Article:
• Another think that may be clarified in the future is how to reconcile "Rosby and Stokeworth and the castles surrendered without bloodshed. Darklyn of Duskendale and Mooton of Maidenpool did fight." with Jon Mooton being "the first lord to come over".
  • We now know the name of all the last kings of the Seven Kingdoms: Torrhen Stark "the King Who Knelt", Meryn Gardener, Lorren Lannister, Argilac Durrendon "the Arrogant", Harren Hoare "the Black", Ronnel Arryn and Mirram Martell "the Yellow Toad of Dorne".
  • Aegon's was only 27 when he started the conquest, and 64 when he died. It'd be really interesting to know what happened in the late part of his reign, with the competition between Rhaenys/Aenys and Visenya/Maegor.
  • I would like to know at which point of his reign Aegon created the Kingsguard, and who where their first members. And when the post of Master of Whisperers was included in the Council.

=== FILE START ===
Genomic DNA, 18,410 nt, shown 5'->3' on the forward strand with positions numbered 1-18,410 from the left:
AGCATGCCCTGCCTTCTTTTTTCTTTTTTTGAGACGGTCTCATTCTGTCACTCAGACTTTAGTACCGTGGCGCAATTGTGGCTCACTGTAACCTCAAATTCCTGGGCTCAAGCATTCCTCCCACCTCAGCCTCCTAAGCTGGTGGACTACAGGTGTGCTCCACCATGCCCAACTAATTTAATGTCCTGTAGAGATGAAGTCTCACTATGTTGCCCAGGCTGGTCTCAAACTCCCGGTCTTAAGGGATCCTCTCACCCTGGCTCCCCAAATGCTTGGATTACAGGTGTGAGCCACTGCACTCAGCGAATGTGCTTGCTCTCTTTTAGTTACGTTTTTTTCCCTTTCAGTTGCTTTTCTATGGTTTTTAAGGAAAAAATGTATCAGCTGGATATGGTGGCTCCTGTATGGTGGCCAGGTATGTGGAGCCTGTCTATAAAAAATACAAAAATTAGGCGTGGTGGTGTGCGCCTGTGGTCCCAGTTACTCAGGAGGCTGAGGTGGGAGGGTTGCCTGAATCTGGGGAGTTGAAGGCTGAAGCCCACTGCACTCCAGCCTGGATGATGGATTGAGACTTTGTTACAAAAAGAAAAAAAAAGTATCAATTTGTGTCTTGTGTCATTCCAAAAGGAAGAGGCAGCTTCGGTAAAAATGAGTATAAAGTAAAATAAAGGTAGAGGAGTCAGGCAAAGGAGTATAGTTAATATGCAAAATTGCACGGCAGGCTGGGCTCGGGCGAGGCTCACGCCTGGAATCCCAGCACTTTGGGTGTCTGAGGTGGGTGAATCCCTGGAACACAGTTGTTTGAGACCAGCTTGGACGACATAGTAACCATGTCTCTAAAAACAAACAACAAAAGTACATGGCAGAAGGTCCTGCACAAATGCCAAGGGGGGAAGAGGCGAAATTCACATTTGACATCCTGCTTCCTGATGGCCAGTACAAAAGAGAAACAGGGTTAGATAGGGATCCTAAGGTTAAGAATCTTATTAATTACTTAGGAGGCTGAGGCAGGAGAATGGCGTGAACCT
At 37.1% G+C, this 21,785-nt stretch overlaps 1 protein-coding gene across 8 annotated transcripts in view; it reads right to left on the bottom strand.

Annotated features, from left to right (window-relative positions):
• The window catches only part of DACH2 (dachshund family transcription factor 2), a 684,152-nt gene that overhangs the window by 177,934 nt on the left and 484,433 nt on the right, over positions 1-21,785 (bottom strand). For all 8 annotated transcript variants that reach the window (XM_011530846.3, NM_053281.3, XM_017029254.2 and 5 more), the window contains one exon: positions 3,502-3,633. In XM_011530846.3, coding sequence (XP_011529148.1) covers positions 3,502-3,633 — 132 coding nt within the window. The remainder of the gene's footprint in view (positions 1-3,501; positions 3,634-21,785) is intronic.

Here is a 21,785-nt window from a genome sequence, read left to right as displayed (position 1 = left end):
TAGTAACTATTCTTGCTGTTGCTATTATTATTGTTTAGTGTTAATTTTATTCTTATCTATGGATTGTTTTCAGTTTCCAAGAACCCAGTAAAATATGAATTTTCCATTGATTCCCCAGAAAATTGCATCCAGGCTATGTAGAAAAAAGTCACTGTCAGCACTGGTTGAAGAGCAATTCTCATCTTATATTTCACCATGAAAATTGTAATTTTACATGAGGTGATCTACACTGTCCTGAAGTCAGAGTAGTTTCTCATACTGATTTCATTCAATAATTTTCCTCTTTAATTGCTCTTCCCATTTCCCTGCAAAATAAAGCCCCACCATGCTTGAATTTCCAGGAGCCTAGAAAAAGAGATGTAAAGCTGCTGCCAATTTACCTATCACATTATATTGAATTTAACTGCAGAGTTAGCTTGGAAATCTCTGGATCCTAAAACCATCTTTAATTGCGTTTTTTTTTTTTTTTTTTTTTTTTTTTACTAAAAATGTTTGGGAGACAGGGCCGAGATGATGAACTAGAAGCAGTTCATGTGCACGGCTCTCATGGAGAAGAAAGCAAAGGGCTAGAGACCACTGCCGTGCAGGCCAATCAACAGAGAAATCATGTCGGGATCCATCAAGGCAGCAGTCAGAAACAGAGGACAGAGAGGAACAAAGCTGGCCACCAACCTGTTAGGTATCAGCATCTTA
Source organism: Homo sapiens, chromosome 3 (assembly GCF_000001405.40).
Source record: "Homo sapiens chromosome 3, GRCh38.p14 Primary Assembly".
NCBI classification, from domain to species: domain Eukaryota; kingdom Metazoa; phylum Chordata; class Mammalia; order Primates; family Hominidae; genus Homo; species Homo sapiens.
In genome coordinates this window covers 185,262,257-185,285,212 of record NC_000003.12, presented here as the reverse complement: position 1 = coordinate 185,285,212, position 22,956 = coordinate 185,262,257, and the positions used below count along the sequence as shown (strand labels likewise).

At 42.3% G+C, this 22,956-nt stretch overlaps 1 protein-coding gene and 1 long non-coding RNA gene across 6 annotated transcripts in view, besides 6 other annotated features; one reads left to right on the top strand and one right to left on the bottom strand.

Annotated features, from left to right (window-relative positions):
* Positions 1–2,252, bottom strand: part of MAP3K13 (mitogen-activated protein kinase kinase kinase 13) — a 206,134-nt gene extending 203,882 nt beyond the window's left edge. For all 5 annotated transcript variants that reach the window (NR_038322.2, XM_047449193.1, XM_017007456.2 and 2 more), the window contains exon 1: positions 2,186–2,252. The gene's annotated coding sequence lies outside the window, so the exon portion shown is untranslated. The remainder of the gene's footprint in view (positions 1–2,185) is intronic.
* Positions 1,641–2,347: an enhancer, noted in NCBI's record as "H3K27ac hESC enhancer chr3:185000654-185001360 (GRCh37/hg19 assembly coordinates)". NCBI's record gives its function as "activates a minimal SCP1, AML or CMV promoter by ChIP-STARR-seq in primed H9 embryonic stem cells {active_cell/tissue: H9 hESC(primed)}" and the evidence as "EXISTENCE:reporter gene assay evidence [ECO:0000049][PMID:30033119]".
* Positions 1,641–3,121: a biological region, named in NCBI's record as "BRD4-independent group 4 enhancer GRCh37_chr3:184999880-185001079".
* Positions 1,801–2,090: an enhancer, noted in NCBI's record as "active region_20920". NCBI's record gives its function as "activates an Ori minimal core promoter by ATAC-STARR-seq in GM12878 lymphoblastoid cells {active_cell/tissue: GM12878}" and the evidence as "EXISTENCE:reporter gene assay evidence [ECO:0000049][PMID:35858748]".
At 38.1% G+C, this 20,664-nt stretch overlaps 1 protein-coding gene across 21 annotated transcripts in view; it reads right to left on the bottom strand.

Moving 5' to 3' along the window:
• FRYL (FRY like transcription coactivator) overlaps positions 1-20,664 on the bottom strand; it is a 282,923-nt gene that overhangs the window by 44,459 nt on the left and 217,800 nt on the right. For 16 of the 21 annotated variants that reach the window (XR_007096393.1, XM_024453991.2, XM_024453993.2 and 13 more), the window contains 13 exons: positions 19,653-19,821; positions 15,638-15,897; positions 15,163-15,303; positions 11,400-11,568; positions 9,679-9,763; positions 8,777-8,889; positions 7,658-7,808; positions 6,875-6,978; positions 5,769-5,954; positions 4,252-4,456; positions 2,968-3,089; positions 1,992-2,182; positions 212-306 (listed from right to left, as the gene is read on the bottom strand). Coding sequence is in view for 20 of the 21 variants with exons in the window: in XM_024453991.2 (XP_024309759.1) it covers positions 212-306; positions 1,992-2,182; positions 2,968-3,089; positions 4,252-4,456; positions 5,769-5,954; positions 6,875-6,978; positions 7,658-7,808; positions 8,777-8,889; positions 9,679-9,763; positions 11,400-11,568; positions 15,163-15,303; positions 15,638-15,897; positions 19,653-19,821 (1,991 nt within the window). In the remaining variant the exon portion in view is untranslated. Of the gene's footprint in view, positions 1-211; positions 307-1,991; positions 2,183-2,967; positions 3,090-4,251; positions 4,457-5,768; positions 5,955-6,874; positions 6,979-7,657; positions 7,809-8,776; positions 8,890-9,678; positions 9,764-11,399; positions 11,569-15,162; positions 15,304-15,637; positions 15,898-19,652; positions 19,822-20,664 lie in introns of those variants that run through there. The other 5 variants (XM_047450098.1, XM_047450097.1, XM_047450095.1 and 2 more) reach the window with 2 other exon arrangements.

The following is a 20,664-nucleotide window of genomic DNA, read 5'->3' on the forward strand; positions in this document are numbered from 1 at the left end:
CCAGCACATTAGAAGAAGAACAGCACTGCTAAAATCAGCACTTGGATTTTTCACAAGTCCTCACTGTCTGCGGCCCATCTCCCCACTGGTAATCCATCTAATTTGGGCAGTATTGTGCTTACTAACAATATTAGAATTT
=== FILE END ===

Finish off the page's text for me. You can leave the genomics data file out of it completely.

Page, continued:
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Some more thoughts:

  • One of the biggest mysteries is still unexplained: why did Aegon became the leader of the Conquest when according to Valyrian law Visenya (as the eldest sibling) should have been the head of the Targaryen family? All the Targaryens that ruled as lords of Dragonstone before Aegon were males. It could be that they just got a long streak of male firstborns, but chances are that Targs converted to male primogeniture once they left Valyria. If so, this makes Rhaenyra's claim in the Dance of Dragons much, much weaker.
  • I'd like to know about how House Velaryon survived the doom, too. Were they somehow tied with the Targaryens and followed them to the exile? Were they the wardens of the Freehold's western border at the Dragonstone castle beforehand?

Interesting questions, the first though....... it bugs me.